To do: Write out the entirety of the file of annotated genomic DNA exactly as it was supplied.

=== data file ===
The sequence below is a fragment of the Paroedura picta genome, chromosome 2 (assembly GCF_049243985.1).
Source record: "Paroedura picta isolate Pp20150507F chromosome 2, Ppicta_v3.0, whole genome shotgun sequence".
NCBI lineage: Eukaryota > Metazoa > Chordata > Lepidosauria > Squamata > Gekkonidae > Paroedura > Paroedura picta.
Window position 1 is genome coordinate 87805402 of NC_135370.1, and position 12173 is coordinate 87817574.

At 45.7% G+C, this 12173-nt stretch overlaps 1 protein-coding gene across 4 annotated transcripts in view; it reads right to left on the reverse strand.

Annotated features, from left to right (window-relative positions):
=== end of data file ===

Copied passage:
The sequence below is a fragment of the Paroedura picta genome, chromosome 2 (assembly GCF_049243985.1).
Source record: "Paroedura picta isolate Pp20150507F chromosome 2, Ppicta_v3.0, whole genome shotgun sequence".
NCBI lineage: Eukaryota > Metazoa > Chordata > Lepidosauria > Squamata > Gekkonidae > Paroedura > Paroedura picta.
Window position 1 is genome coordinate 87805402 of NC_135370.1, and position 12173 is coordinate 87817574.

At 45.7% G+C, this 12173-nt stretch overlaps 1 protein-coding gene across 4 annotated transcripts in view; it reads right to left on the reverse strand.

Annotated features, from left to right (window-relative positions):